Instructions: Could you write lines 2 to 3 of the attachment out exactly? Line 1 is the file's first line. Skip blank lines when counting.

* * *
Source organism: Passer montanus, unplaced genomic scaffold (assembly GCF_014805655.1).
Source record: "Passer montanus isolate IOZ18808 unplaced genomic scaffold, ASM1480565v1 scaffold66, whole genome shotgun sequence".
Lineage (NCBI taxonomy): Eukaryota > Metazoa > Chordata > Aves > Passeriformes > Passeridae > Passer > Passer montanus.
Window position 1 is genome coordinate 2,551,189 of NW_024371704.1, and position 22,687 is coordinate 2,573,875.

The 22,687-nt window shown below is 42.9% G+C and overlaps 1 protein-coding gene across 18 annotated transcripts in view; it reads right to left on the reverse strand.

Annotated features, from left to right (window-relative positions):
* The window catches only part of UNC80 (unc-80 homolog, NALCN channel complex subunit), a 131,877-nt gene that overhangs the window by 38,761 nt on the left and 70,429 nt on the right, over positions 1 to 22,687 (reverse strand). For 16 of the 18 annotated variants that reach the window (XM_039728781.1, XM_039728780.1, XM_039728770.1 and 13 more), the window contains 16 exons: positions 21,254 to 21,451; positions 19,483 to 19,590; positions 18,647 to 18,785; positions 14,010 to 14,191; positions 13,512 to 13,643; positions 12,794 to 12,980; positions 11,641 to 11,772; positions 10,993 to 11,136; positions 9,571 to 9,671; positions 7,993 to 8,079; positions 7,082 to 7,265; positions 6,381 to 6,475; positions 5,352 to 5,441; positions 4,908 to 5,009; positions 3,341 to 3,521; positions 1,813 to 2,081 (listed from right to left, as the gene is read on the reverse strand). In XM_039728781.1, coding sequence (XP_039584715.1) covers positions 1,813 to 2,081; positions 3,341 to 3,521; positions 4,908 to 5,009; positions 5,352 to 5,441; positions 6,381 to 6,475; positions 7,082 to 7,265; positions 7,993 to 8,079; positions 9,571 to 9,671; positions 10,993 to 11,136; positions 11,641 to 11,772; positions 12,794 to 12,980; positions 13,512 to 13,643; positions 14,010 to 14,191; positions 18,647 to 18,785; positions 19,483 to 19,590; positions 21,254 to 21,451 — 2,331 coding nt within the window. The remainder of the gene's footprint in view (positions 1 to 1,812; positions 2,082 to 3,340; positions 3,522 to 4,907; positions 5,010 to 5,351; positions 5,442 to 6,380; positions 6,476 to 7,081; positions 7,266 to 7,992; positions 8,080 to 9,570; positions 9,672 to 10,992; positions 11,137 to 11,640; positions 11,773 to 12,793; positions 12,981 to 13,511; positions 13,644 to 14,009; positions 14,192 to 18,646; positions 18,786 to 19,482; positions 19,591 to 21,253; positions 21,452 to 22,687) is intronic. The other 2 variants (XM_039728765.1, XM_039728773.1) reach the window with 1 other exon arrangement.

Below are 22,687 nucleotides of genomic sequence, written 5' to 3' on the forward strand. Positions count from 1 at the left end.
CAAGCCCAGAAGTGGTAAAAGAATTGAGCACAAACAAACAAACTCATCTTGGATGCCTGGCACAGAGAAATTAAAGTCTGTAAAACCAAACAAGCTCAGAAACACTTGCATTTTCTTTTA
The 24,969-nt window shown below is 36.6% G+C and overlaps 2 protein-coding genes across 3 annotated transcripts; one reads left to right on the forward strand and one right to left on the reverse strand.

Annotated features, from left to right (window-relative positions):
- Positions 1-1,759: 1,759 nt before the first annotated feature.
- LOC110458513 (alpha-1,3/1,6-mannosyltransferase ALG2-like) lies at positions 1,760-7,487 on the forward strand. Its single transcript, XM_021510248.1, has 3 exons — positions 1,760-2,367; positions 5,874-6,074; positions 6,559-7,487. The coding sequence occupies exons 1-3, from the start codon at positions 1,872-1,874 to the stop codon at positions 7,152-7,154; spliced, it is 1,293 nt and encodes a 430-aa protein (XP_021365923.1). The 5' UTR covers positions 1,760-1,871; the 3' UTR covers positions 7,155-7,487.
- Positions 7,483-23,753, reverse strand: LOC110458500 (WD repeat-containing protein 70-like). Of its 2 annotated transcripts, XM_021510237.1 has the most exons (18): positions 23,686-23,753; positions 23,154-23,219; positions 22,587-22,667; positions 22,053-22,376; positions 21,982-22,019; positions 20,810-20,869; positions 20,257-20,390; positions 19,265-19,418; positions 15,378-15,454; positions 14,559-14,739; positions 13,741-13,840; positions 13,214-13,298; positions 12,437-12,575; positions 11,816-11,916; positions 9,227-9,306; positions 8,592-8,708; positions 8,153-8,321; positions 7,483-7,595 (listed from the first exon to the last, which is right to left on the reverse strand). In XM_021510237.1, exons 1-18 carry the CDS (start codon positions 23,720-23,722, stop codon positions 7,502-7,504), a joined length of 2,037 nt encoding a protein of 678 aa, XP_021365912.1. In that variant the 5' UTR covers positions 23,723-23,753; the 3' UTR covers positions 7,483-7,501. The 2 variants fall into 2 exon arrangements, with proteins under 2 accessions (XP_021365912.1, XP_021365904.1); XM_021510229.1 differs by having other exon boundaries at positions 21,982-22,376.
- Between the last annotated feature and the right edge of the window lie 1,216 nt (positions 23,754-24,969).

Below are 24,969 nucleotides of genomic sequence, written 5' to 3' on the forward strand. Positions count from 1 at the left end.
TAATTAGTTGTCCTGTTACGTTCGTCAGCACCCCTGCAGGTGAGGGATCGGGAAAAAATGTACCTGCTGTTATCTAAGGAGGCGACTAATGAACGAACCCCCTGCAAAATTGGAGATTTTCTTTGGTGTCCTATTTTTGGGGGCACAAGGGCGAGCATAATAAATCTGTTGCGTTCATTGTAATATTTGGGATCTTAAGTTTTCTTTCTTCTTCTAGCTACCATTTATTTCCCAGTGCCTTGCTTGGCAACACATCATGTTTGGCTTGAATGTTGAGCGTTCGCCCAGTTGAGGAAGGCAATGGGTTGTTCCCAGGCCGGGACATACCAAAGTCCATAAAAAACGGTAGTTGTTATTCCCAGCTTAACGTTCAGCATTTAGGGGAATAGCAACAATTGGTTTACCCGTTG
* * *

Source record: "Passer montanus isolate IOZ18808 unplaced genomic scaffold, ASM1480565v1 scaffold66, whole genome shotgun sequence".
Lineage (NCBI taxonomy): Eukaryota > Metazoa > Chordata > Aves > Passeriformes > Passeridae > Passer > Passer montanus.